How does health care reform impact fertility treatment?

Since the healthcare reform bill does not address specific diseases, infertility is not addressed in the bill. However, in 2014, small businesses and individuals will begin to purchase health insurance under the state-based American Health Benefit Exchanges so it may be included in these policies. Also in 2014, an “essential health benefits package” will be drafted. The intent is to include a comprehensive list of services, but it cannot be more extensive than a typical employer plan. Since this plan has not yet been drafted, the details are forthcoming.

Currently, several states have mandates requiring insurance coverage for the diagnosis and treatment of infertility. Florida is not among those mandated states. The plan does not specifically address state mandates so this will be an issue to watch.
On a positive note, the elimination of lifetime caps is a benefit for fertility patients. Patients who have a premature birth or need specific prenatal or neonatal care can often exceed the lifetime caps set by insurance companies.

In addition, the elimination of pre-existing conditions exclusion is also a plus for fertility patients. In some cases, patients have been denied coverage due to their pre-existing condition of infertility. Under the new reform bill, companies can no longer deny coverage based on pre-existing conditions.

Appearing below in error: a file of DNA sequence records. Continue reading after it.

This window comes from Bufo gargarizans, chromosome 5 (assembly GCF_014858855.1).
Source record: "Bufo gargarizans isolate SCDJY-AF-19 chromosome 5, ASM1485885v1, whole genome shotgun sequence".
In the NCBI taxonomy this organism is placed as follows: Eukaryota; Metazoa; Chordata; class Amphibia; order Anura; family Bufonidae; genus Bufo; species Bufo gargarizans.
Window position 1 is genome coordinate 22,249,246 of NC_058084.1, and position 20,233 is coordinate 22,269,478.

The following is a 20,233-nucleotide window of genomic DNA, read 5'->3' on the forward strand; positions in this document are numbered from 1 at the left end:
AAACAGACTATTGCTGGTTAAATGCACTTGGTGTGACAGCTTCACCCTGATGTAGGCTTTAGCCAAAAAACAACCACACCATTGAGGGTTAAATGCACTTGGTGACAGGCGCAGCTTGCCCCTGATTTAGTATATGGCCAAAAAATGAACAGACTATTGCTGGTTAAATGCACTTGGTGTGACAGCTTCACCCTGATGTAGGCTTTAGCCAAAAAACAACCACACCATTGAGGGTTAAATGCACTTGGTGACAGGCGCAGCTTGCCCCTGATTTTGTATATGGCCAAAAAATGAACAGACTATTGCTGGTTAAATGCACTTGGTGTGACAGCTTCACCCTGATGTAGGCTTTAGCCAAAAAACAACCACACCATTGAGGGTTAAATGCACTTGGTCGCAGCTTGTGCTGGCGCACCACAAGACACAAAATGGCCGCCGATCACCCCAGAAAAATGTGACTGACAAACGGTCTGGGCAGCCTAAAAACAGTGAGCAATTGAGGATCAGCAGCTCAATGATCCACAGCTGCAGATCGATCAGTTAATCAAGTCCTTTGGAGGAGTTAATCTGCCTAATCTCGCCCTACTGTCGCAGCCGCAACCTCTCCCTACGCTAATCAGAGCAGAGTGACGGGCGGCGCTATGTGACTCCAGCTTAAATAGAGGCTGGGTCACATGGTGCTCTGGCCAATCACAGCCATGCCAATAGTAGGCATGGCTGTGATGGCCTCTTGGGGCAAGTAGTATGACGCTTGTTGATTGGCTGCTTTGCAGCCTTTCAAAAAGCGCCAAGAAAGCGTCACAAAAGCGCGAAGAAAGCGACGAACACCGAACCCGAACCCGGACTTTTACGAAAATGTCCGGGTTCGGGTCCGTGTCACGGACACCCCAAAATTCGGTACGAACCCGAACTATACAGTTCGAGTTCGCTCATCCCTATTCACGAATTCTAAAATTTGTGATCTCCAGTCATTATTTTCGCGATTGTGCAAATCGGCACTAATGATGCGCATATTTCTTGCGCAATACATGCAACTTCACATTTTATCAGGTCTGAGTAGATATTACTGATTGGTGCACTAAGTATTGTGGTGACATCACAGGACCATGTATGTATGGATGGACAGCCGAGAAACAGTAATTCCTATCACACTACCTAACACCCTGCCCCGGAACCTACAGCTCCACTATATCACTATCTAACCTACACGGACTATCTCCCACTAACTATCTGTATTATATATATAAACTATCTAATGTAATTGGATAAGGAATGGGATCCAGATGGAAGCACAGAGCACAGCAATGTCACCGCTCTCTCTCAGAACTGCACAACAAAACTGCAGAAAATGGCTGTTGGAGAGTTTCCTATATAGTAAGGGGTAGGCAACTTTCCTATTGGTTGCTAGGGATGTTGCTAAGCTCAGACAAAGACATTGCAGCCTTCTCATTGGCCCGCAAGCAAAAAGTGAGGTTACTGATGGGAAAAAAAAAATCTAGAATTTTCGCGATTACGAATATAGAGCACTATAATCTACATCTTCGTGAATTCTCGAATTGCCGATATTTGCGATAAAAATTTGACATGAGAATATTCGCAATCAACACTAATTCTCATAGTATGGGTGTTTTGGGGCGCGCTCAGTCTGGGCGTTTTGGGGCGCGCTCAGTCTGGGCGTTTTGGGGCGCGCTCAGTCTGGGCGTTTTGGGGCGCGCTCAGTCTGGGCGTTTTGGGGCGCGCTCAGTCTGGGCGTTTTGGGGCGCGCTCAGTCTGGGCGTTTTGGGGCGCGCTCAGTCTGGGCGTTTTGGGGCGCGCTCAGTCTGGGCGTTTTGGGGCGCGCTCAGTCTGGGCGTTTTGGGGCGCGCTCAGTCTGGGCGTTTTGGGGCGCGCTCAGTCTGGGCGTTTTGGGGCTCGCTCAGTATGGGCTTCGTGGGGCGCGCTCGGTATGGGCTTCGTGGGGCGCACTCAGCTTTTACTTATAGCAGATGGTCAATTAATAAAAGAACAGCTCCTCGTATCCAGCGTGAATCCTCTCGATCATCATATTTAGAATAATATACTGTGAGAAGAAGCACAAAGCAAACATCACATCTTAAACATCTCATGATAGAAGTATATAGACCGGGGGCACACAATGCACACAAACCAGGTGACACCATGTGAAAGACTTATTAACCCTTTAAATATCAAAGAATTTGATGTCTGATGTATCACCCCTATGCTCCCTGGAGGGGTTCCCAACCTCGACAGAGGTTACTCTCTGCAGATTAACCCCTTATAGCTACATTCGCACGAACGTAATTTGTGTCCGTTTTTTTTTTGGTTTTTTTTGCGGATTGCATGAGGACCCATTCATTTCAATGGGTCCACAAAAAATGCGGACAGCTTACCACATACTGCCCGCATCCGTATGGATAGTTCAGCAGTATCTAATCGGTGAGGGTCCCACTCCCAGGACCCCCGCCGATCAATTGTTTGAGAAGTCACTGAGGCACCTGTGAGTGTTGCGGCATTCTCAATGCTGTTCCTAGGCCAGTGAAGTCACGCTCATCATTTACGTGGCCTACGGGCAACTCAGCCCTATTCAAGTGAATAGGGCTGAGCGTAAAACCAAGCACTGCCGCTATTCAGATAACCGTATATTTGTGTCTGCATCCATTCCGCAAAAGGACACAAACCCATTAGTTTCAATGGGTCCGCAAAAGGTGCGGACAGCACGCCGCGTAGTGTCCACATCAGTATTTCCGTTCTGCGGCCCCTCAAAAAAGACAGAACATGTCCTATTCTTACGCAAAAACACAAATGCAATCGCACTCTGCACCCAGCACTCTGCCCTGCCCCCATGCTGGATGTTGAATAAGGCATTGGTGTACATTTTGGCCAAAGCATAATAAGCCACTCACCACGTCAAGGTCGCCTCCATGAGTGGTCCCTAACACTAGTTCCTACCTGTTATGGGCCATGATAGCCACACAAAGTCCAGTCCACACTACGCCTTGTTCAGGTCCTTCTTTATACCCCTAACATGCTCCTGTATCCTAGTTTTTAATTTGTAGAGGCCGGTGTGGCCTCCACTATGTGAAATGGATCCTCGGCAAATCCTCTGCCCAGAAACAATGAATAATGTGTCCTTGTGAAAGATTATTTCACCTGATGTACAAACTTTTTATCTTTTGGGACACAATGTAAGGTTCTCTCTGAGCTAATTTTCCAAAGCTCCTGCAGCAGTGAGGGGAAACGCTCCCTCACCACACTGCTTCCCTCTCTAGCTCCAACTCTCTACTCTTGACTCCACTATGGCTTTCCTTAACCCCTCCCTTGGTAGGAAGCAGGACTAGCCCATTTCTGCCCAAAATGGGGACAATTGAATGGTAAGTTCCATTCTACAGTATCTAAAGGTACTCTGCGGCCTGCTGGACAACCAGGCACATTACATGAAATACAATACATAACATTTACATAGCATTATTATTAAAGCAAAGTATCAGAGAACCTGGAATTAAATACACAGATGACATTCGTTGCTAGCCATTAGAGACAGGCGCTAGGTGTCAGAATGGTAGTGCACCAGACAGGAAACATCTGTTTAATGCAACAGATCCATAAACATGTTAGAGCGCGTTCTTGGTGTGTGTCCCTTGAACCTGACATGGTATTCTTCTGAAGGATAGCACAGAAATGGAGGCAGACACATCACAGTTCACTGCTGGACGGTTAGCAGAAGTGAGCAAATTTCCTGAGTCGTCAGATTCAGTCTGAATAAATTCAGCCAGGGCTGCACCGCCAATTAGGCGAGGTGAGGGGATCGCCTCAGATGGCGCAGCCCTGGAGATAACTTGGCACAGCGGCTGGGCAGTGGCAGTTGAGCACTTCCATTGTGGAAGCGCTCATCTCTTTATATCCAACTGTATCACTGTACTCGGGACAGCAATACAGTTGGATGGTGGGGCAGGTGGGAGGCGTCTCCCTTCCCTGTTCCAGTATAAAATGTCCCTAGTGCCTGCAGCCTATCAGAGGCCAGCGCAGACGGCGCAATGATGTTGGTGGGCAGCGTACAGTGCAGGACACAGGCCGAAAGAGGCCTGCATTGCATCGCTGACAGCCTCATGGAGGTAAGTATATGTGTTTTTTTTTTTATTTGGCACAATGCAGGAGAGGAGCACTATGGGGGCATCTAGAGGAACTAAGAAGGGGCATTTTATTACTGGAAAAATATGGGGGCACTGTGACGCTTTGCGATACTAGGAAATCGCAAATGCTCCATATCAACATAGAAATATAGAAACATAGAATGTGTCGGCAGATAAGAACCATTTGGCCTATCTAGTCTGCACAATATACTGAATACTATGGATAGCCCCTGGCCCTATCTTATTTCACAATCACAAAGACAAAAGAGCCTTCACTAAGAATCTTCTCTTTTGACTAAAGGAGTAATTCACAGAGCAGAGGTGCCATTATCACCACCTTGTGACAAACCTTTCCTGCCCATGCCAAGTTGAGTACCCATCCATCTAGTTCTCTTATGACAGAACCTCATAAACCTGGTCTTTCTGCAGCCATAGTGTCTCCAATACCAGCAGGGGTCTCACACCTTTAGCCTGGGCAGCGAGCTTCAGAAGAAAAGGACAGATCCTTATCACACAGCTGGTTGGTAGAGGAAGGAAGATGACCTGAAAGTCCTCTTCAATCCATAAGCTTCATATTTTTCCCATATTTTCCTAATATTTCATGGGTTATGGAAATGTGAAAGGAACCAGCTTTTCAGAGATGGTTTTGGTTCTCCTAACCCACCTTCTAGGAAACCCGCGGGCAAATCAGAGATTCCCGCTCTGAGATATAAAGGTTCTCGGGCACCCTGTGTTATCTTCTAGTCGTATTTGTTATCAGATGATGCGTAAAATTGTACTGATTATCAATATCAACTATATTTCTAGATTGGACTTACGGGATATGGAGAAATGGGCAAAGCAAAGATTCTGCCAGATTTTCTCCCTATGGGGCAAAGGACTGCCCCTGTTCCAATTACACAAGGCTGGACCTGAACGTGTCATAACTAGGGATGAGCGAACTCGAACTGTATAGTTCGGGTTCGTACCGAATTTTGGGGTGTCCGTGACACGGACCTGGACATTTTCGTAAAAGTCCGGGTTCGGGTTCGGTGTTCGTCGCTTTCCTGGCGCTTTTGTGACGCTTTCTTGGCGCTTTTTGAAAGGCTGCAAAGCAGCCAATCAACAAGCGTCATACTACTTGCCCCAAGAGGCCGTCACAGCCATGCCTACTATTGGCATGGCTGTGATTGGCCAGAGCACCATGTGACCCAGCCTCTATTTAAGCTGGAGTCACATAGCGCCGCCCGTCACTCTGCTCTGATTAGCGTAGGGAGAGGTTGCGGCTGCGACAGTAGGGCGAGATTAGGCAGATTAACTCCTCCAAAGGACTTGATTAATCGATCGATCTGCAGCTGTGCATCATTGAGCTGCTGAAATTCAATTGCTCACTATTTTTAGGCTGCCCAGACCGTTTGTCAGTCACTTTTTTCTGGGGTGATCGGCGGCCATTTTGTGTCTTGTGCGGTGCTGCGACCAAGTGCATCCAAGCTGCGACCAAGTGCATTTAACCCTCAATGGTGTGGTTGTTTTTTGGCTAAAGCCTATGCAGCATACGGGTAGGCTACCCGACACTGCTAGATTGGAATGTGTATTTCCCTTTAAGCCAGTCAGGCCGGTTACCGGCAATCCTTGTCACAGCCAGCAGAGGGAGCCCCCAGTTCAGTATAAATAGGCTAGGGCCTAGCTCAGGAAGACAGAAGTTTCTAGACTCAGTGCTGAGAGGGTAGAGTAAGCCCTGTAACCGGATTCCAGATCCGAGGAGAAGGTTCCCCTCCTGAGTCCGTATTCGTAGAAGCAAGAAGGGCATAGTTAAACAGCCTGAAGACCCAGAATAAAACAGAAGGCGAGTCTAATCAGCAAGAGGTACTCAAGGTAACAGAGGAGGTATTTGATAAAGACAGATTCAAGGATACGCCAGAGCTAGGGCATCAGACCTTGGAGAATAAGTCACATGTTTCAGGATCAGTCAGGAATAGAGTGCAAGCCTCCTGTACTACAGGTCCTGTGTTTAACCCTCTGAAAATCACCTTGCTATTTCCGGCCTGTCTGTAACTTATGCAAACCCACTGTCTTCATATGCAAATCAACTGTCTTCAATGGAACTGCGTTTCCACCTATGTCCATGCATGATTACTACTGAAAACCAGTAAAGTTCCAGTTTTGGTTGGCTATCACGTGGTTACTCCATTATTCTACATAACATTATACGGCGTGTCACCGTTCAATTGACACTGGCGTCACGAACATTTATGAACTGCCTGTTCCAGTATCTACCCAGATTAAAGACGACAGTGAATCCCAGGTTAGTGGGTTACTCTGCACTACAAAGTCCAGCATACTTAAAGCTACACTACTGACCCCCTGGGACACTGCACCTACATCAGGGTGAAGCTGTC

The National Infertility Association, RESOLVE, has been monitoring the health reform discussions since they began and has met with Members of Congress to convey the needs of infertility patients in the U.S. While RESOLVE did not endorse any specific healthcare reform legislation, as a member of the National Health Council RESOLVE does support the Council’s Campaign to Put Patients First, a campaign which has identified five health care principles that must be part of meaningful healthcare reform.  As the new reform law is implemented, RESOLVE will continue to advocate for the millions of Americans with infertility to ensure their voice is heard.
For more information on fertility treatments or health reform, visit or call 239-275-8118.